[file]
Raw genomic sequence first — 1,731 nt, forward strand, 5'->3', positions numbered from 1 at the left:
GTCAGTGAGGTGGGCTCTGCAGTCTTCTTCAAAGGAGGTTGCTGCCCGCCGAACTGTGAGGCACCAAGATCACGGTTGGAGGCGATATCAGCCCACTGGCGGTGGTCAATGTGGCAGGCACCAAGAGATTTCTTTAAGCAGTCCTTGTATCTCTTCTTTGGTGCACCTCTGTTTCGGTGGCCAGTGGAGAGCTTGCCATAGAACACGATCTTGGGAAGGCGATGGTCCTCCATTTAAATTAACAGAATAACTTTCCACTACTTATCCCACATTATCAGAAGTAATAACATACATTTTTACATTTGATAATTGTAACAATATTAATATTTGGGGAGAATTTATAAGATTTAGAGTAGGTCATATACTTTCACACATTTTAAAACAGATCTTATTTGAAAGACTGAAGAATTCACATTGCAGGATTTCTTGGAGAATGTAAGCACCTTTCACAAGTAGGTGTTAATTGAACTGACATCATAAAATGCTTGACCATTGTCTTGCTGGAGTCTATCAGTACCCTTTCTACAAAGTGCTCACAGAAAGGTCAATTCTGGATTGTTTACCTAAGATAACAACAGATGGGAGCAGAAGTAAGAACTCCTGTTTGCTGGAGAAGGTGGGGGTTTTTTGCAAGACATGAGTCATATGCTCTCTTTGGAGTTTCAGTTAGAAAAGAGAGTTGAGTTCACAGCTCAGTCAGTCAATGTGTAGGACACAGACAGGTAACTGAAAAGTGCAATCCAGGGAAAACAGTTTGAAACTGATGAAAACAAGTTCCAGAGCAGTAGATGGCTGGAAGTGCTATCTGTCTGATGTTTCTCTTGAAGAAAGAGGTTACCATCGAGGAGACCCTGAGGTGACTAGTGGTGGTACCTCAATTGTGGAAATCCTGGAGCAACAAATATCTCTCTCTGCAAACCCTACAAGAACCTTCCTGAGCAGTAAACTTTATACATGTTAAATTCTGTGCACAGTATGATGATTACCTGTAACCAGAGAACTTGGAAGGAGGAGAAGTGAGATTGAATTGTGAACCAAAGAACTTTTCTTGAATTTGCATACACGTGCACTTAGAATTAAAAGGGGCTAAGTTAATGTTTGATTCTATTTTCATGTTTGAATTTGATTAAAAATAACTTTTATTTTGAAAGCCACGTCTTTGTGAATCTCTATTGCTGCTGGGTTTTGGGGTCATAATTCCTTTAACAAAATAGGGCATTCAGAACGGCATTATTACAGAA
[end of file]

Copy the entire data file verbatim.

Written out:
Raw genomic sequence first — 1,731 nt, forward strand, 5'->3', positions numbered from 1 at the left:
GTCAGTGAGGTGGGCTCTGCAGTCTTCTTCAAAGGAGGTTGCTGCCCGCCGAACTGTGAGGCACCAAGATCACGGTTGGAGGCGATATCAGCCCACTGGCGGTGGTCAATGTGGCAGGCACCAAGAGATTTCTTTAAGCAGTCCTTGTATCTCTTCTTTGGTGCACCTCTGTTTCGGTGGCCAGTGGAGAGCTTGCCATAGAACACGATCTTGGGAAGGCGATGGTCCTCCATTTAAATTAACAGAATAACTTTCCACTACTTATCCCACATTATCAGAAGTAATAACATACATTTTTACATTTGATAATTGTAACAATATTAATATTTGGGGAGAATTTATAAGATTTAGAGTAGGTCATATACTTTCACACATTTTAAAACAGATCTTATTTGAAAGACTGAAGAATTCACATTGCAGGATTTCTTGGAGAATGTAAGCACCTTTCACAAGTAGGTGTTAATTGAACTGACATCATAAAATGCTTGACCATTGTCTTGCTGGAGTCTATCAGTACCCTTTCTACAAAGTGCTCACAGAAAGGTCAATTCTGGATTGTTTACCTAAGATAACAACAGATGGGAGCAGAAGTAAGAACTCCTGTTTGCTGGAGAAGGTGGGGGTTTTTTGCAAGACATGAGTCATATGCTCTCTTTGGAGTTTCAGTTAGAAAAGAGAGTTGAGTTCACAGCTCAGTCAGTCAATGTGTAGGACACAGACAGGTAACTGAAAAGTGCAATCCAGGGAAAACAGTTTGAAACTGATGAAAACAAGTTCCAGAGCAGTAGATGGCTGGAAGTGCTATCTGTCTGATGTTTCTCTTGAAGAAAGAGGTTACCATCGAGGAGACCCTGAGGTGACTAGTGGTGGTACCTCAATTGTGGAAATCCTGGAGCAACAAATATCTCTCTCTGCAAACCCTACAAGAACCTTCCTGAGCAGTAAACTTTATACATGTTAAATTCTGTGCACAGTATGATGATTACCTGTAACCAGAGAACTTGGAAGGAGGAGAAGTGAGATTGAATTGTGAACCAAAGAACTTTTCTTGAATTTGCATACACGTGCACTTAGAATTAAAAGGGGCTAAGTTAATGTTTGATTCTATTTTCATGTTTGAATTTGATTAAAAATAACTTTTATTTTGAAAGCCACGTCTTTGTGAATCTCTATTGCTGCTGGGTTTTGGGGTCATAATTCCTTTAACAAAATAGGGCATTCAGAACGGCATTATTACAGAA